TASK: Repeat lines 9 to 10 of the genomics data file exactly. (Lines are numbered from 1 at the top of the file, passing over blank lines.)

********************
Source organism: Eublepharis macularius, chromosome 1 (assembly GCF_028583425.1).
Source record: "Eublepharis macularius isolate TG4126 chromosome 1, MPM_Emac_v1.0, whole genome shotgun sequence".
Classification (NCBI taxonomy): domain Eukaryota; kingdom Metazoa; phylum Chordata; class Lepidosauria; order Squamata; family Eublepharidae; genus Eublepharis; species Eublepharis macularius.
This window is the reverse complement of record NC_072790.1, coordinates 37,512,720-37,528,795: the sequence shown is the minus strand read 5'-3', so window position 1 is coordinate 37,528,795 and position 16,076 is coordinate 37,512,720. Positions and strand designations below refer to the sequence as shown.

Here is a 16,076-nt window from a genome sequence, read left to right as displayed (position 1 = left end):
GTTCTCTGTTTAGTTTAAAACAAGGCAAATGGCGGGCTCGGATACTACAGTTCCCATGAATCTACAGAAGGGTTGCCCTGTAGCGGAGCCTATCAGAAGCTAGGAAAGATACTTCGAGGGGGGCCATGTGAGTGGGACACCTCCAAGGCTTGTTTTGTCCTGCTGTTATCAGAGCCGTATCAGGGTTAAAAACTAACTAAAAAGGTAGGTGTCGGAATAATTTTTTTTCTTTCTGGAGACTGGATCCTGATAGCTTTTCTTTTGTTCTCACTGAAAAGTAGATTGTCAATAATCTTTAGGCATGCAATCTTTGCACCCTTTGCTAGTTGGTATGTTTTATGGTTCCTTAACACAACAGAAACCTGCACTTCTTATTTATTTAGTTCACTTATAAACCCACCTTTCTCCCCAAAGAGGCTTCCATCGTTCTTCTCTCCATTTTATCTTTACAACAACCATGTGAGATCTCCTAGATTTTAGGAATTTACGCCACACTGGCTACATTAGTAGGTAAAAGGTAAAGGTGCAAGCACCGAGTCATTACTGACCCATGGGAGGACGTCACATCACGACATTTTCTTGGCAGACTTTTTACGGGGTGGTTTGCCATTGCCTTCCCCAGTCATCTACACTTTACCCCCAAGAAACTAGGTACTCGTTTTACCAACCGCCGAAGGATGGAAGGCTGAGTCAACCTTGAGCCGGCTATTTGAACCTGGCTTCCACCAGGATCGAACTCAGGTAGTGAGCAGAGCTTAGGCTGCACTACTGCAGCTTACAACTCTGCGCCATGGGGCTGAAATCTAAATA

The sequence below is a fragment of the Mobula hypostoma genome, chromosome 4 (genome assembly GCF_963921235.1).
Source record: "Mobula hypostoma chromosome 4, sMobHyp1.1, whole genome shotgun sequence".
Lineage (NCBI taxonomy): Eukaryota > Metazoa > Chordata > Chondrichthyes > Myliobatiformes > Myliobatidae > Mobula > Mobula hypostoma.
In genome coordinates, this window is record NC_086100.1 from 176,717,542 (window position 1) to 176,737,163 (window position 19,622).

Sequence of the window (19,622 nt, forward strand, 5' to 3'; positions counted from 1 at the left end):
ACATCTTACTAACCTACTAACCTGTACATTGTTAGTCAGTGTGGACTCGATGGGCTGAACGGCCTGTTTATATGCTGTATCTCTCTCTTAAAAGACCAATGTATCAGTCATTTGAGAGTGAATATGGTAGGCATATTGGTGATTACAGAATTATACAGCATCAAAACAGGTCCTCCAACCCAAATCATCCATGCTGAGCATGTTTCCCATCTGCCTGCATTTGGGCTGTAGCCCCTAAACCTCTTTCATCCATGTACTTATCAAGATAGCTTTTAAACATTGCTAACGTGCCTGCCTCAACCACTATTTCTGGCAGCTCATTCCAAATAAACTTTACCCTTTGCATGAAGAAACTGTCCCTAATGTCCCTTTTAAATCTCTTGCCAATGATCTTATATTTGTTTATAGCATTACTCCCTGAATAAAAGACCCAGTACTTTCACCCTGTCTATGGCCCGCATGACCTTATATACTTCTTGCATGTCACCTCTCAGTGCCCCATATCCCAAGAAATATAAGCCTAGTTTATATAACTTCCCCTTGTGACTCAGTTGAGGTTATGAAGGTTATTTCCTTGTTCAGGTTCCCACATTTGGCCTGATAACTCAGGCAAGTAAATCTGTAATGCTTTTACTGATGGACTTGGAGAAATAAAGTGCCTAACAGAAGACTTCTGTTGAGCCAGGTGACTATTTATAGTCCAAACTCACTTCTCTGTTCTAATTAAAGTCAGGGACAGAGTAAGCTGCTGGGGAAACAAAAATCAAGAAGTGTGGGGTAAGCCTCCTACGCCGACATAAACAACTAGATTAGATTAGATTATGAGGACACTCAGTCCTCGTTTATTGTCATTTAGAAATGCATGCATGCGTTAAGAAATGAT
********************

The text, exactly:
Lineage (NCBI taxonomy): Eukaryota > Metazoa > Chordata > Chondrichthyes > Myliobatiformes > Myliobatidae > Mobula > Mobula hypostoma.
In genome coordinates, this window is record NC_086100.1 from 176,717,542 (window position 1) to 176,737,163 (window position 19,622).